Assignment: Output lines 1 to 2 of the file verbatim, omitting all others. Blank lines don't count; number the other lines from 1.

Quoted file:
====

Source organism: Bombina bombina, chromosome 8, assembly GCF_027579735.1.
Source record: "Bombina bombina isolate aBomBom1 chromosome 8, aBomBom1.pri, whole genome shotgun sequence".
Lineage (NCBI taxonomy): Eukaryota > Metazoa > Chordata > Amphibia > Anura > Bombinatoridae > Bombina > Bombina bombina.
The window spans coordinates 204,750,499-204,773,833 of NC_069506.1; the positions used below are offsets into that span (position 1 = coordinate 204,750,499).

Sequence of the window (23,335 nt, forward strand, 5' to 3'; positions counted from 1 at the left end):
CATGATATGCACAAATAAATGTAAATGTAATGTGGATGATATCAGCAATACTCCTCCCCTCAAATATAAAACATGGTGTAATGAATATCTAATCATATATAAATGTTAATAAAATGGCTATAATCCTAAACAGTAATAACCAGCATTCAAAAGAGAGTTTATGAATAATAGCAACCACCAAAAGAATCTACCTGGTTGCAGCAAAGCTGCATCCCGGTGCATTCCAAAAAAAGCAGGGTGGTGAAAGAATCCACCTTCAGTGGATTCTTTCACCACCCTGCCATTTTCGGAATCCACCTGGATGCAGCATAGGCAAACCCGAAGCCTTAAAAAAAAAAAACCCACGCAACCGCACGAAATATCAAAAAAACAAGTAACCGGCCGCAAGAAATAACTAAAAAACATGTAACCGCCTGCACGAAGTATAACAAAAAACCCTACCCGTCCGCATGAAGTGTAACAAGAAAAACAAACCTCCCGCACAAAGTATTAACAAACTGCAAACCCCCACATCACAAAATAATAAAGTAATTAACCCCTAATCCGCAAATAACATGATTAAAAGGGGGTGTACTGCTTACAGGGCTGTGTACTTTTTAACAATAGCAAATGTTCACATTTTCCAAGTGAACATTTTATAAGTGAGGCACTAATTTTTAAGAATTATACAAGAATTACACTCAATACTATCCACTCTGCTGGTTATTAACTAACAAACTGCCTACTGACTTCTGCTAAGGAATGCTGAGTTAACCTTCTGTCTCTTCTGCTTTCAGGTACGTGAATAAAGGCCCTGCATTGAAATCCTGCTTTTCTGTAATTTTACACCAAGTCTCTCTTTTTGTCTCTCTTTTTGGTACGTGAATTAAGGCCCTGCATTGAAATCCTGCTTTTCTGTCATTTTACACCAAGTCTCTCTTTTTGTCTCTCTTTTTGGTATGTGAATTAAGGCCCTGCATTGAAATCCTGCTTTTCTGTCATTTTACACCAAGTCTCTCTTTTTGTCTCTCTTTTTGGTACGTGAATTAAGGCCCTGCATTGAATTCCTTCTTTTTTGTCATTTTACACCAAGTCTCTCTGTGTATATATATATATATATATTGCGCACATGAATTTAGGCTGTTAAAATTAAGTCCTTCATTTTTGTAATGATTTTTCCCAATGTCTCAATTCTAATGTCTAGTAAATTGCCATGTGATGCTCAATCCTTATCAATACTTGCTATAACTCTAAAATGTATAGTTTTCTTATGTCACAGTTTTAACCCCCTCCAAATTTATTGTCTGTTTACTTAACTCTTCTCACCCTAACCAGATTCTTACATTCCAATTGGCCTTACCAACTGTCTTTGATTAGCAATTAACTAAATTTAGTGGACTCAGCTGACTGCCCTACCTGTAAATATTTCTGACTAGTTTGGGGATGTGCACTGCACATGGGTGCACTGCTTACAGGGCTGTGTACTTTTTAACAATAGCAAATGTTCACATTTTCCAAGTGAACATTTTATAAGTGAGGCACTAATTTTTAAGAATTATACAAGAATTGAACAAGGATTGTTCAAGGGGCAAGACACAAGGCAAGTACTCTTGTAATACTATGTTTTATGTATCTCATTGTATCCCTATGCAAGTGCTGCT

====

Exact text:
Source organism: Bombina bombina, chromosome 8, assembly GCF_027579735.1.
Source record: "Bombina bombina isolate aBomBom1 chromosome 8, aBomBom1.pri, whole genome shotgun sequence".